Such activity has led the hotel industry to cry foul, arguing that they are unfairly competing with illegal hotel rooms in what has effectively become a major hotel chain. Hotel appraiser Ayda Chamcham FRICS, calculated that in 2017 Airbnb was the second largest hotel operator in the world, with 1m rooms, behind only Marriott International’s 1.1m rooms. Chamcham has advised Canadian provincial governments on how to grapple with this new property use and ultimately recommended that property law and zoning codes adopt a new category.

“We cannot appraise the properties as either hotels or as residential,” she says. “Under existing appraising rules, these properties are a mix and we don’t know how to consider such a blurry distinction.” For example, an appraiser might assess the value of a house based solely on its residential occupancy, but that value could differ when factoring in its potential as a short-term let. As the UCL study shows, savvy investors have been snapping up Airbnb-friendly properties for years in jurisdictions with more lax rules.

Collage of European buildings, mountain backdrop, hot air balloon and ferris wheel


Catching up has been a challenge for cities caught unawares by sophisticated technology platforms that have rapidly scaled up the number of short-term let listings before regulatory measures like licenses, taxes, and nightly limits have been put in place. Some cities have adopted a zone approach, like Montréal, which pushes short-term lets off quiet residential streets and onto arterial boulevards. Some cities have taken a tougher approach, with Barcelona becoming the first major city in Europe to ban private room short-term rentals altogether.

But local authorities struggle in countries where they do not have the power to regulate short-term let platforms. In Paris’s case, the city government has appealed to the EU to create European standards for short-term lets as part of the EU’s ongoing push for tighter oversight of foreign technology firms. While the Greater London Authority is permitted to regulate homeowners’ use of their property under the UK Deregulation Act of 2015, that same privilege is not extended to local authorities in the rest of the country, according to Colomb. Labour MP Karen Buck has been leading the charge in Parliament for a national registration scheme that would create consistent rules to address this gap.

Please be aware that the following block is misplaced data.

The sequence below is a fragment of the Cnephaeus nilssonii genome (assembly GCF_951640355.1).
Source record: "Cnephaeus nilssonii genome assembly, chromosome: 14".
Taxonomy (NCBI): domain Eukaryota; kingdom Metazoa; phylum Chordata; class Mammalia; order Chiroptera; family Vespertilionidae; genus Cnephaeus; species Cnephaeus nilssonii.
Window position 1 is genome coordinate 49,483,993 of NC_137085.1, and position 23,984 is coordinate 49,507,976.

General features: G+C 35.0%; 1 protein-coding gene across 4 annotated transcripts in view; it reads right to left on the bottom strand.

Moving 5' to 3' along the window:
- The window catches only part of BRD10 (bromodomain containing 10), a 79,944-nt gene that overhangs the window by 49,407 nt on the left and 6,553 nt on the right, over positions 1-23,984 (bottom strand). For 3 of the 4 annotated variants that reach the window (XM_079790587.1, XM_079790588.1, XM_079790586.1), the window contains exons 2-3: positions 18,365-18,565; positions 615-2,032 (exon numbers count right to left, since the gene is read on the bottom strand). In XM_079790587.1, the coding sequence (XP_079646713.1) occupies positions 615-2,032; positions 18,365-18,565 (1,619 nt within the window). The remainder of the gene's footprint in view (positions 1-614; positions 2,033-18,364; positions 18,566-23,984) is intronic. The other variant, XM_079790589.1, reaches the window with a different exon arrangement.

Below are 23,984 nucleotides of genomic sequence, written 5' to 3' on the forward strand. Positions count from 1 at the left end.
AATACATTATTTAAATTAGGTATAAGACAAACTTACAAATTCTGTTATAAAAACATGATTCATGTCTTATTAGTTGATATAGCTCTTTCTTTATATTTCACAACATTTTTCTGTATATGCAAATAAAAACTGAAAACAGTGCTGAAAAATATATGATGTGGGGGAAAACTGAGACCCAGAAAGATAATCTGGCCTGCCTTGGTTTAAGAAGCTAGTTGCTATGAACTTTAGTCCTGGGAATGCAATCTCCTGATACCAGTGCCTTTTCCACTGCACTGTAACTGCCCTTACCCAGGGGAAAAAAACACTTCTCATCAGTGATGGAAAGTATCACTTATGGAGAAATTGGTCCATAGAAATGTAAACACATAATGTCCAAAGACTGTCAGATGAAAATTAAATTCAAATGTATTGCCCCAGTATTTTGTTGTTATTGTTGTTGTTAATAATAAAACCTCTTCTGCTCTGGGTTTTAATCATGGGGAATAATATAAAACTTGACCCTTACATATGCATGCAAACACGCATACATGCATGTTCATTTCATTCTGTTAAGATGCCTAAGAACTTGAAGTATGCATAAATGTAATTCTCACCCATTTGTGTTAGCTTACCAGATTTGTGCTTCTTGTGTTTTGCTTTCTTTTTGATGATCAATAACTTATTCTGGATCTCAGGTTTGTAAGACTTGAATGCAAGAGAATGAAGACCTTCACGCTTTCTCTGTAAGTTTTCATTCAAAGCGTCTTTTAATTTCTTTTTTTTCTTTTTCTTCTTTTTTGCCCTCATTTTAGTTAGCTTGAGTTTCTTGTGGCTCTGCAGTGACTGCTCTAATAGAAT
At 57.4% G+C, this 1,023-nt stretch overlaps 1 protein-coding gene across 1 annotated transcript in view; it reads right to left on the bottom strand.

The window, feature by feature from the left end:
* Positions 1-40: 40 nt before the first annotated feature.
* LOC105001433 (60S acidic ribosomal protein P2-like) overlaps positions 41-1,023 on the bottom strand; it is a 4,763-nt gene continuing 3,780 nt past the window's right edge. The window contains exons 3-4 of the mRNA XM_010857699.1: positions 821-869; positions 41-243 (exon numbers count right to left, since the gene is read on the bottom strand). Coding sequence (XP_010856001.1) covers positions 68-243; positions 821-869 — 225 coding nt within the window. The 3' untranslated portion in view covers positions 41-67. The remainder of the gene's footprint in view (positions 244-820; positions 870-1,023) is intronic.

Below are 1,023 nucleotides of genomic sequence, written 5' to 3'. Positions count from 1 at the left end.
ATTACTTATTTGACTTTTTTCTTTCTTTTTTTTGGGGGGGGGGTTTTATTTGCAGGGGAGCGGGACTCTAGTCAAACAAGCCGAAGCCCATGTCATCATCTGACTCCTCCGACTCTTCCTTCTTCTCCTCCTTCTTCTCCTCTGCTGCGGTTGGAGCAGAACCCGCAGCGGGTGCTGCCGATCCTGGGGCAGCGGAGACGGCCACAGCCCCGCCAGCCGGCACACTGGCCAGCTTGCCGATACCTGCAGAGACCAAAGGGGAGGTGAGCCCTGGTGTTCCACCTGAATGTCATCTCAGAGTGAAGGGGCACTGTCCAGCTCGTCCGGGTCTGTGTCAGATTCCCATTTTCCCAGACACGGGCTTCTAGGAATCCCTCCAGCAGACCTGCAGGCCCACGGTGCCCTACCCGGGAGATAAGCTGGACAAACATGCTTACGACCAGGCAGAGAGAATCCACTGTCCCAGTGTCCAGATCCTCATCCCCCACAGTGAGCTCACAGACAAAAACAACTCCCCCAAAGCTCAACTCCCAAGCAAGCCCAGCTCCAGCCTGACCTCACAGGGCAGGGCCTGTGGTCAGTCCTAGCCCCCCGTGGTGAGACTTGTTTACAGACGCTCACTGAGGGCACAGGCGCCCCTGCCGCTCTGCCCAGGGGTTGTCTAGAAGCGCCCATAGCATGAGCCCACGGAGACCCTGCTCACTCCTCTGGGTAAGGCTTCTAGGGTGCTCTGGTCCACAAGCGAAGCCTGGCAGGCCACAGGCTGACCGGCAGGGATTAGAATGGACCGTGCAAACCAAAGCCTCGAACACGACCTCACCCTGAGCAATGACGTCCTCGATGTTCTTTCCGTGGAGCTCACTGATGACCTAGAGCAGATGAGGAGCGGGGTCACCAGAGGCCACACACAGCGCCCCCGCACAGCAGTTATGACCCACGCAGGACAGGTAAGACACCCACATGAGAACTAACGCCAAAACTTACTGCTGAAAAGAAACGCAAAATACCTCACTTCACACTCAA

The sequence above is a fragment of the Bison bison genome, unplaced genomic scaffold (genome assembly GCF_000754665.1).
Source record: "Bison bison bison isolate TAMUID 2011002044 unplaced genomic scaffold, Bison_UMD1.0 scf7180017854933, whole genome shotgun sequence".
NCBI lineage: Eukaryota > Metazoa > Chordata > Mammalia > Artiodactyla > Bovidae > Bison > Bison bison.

Scotland has moved closer to such a scheme with proposed legislation working its way through parliament that would give local councils permission to establish short-term let control zones, something that Edinburgh officials have clamoured for. But rural landowners have warned that national one-size-fits-all rules will create burdensome restrictions on holiday rentals that do not create the same nuisance behaviour or housing market impacts as urban short-term lets.

This urban-rural divide has become increasingly apparent. Countryside listings, from beach towns to mountain getaways to farmland cottages, have surged over the last 18 months as holidaymakers and remote workers seek alternatives to larger metropolitan centres. Just as Paris has taken Airbnb to court, the French Association of Rural Mayors (AMRF) signed an agreement with the platform to list at least 15,000 new tourism accommodation options. For each new listing, the company will contribute €100 towards a rural tourism fund that will eventually total €1.5 million. The company has also sponsored a new training option, Rural Bootcamp, to help French landowners turn their gîte or farmhouse into a tourist-ready bed.

Adopting a sharply different tone from Parisian officials, AMRF president Michel Fournier welcomed the foreign tech platform with open arms. “We are glad to launch this new programme together with Airbnb, who we are convinced will contribute toward the creation of new long-term economic opportunities for our villages,” he said.